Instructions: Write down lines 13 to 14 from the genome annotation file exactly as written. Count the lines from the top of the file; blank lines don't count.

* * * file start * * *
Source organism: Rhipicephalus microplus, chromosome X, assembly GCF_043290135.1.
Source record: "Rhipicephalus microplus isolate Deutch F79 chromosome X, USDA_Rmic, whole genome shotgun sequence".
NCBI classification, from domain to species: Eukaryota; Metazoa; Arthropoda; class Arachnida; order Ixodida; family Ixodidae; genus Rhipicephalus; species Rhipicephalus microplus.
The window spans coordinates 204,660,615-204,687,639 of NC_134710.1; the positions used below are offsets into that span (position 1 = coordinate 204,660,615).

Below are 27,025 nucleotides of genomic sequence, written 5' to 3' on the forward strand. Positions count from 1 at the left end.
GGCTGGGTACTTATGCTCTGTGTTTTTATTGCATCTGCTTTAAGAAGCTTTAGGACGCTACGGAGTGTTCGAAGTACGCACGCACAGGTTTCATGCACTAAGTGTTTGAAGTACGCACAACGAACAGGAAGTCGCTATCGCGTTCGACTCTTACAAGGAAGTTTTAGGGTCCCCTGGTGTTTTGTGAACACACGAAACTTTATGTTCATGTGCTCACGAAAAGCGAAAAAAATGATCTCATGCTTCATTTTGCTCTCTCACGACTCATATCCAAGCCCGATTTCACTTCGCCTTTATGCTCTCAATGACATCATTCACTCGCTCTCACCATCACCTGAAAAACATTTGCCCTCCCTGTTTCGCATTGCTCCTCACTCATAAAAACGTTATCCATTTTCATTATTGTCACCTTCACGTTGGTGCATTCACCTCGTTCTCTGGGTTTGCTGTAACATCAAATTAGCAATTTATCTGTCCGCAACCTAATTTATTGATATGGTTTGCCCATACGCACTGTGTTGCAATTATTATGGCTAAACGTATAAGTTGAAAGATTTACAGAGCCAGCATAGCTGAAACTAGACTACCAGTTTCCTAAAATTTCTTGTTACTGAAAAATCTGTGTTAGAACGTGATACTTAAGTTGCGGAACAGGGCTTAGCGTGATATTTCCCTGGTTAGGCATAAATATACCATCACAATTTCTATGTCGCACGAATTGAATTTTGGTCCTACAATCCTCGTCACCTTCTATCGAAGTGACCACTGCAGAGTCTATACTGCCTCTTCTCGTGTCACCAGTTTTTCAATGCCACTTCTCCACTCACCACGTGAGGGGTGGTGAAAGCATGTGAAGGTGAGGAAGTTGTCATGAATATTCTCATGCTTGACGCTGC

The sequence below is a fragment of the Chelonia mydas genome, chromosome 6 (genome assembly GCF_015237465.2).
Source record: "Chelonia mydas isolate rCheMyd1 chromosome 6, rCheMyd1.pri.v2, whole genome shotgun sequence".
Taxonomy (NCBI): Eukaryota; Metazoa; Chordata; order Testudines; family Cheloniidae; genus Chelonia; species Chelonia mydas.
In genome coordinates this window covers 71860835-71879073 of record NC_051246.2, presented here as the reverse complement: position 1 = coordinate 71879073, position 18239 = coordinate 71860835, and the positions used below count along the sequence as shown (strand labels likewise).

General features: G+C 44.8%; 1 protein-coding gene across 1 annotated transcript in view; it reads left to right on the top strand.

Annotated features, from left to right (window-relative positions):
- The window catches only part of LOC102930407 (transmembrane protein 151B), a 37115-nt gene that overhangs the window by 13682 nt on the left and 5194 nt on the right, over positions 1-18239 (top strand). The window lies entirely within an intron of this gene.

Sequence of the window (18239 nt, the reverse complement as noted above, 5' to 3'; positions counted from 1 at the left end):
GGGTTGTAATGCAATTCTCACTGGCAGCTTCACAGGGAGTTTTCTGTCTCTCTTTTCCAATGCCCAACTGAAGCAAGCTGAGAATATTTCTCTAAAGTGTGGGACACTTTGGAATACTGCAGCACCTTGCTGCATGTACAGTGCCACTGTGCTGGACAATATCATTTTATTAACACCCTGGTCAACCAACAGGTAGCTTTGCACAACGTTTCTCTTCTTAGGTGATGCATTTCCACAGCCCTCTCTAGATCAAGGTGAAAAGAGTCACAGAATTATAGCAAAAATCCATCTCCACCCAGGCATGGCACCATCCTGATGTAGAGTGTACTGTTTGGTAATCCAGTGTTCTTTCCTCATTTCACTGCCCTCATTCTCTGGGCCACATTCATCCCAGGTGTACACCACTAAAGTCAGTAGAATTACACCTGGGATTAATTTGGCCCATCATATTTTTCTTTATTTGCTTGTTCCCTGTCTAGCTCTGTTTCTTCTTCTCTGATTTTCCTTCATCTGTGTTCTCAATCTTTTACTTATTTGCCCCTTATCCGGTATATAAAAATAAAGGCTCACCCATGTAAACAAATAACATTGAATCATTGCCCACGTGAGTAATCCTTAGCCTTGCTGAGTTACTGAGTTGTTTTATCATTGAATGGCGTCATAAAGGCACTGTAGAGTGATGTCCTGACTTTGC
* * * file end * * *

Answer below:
- The window catches only part of LOC102930407 (transmembrane protein 151B), a 37115-nt gene that overhangs the window by 13682 nt on the left and 5194 nt on the right, over positions 1-18239 (top strand). The window lies entirely within an intron of this gene.

Sequence of the window (18239 nt, the reverse complement as noted above, 5' to 3'; positions counted from 1 at the left end):